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AB0870 The Assessment and Treatment of Nonsurgical Periarticular Post-Traumatic Soft Tissue Injuries of the Knee
  1. D. Nemes1,
  2. E. Amaricai1,
  3. L. Catan1,
  4. D. Popa1,
  5. S. Cerbu2,
  6. D. Andrei1,
  7. G. Puenea1
  1. 1Medical Rehabilitation, ”Victor Babes” University of Medicine and Pharmacy
  2. 2Telescan Imaging Centre, Telescan Imaging Centre, Timisoara, Romania

Abstract

Background In spite of the fact that periarticular post-traumatic soft tissue injuries of the knee were considered less important than the knee joint pathology itself, they are disorders with a high risk of disability, with potential to affect functioning and quality of life causing thus important socioeconomic implications.

Objectives The main objectives of our study are to point out the necessity of an ultrasonography score that can be correlated with a functional score (in order to quantify the evolution of nonsurgical periarticular post-traumatic soft tissue injuries of the knee) and to prove the importance of a long-term rehabilitation treatment of this pathology.

Methods We included into 1-year randomized, prospective study a number of 159 patients diagnosed with different types of nonsurgical periarticular post-traumatic soft tissue injuries of the knee: soft tissues edema, quadriceps tendon lesions (tendinitis or partial tear), prepatellar or infrapatellar bursitis, bursitis of the pes anserinus, lesions of the patellar retinaculum (elongation or partial tear), lesions of the medial collateral ligament (elongation, partial or total tear) and lesions of the iliotibial band (friction syndrome with or without bursitis). Group A suffered traumatic events on healthy knee joint. Group B patients had pre-existing knee lesions. Group A1 (41 patients) and B1 (38 patients) followed a medical treatment, while group A2 (39 patients) and B2 (41 patients) followed both medical and rehabilitation therapy. All patients were assessed initially, after 6 months and after 1 year using functional evaluation (KOOS: Knee injury and Osteoarthritis Outcome Score) and knee ultrasonography (quantified in a self-developed ultrasonography score).

Results At the beginning of the study we found no statistically significant difference of total US scores and of total KOOS scores between group A1 (US = 6.95±1.378; KOOS = 143.71±7.497) and A2 (US = 6.92±1.403; KOOS = 144.33±8.358), and between group B1 (US = 8.58±1.328; KOOS = 187.26±12.326) and B2 (US = 8.51±1.287; KOOS = 187.17±10.89). At the final assessment group A2 and B2 had significant decrease both of total US scores (p<0.01) and total KOOS scores (p<0.001) (US = 3.10±1.142 and KOOS = 57.44±5.702, respectively US = 4.54±1.14 and KOOS = 95.8±9.988) in comparison to group A1 (US = 3.76±0.994; KOOS = 95.15±8.519), respectively B1 (US = 5.32±1.068; KOOS = 130.89±10.506). When compared to group B2, group A2 had statistically very significant decreased total US scores (U = 311; z=-4.83; p<0.001) and total KOOS scores (U = 3; z=-7.70; p<0.001). No statistic correlation between the two assessment scores (ultrasonography score and KOOS score) was revealed.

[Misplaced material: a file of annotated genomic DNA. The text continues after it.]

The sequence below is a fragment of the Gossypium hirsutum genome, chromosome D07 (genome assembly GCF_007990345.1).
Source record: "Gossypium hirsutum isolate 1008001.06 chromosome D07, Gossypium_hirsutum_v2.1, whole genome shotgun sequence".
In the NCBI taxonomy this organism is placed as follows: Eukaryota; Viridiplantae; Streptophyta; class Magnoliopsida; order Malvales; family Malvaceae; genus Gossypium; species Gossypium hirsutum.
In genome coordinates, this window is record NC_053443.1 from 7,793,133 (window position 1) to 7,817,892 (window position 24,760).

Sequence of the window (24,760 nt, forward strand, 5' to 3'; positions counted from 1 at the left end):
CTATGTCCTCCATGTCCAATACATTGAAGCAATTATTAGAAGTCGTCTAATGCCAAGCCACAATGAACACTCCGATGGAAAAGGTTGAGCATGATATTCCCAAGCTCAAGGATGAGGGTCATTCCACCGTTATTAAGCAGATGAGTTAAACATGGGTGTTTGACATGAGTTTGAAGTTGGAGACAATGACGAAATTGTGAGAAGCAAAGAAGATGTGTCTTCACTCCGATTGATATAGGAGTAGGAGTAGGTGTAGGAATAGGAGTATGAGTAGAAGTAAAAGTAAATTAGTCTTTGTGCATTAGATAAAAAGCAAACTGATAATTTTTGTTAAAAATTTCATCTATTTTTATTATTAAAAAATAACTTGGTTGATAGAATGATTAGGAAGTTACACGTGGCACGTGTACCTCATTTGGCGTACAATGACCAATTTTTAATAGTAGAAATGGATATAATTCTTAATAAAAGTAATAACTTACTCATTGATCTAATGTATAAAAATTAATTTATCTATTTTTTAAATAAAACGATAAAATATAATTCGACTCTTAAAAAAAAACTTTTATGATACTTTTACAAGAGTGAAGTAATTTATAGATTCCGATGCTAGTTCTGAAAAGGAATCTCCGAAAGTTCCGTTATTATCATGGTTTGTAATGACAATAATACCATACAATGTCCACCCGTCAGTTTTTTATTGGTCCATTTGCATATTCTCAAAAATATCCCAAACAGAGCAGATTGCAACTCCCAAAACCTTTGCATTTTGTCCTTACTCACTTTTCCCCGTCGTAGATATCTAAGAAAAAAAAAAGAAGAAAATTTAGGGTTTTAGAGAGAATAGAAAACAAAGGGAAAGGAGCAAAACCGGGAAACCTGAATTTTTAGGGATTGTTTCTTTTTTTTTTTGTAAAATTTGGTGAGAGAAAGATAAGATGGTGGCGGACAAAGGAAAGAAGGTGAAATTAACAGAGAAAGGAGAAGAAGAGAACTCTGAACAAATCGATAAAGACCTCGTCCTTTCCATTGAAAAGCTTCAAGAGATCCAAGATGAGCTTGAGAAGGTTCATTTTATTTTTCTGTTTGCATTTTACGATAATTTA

Acknowledgements The best functional results were recorded in patients with post-traumatic soft tissue injuries on a healthy knee joint and that followed both a medical treatment and a long-term rehabilitation. We propose a self-ultrasonography protocol that can monitor the progression in time of this pathology. Both functional and ultrasonography assessment scores are necessary in evaluation of periarticular soft tissue injuries of the knee.

Disclosure of Interest None declared

DOI 10.1136/annrheumdis-2014-eular.5766

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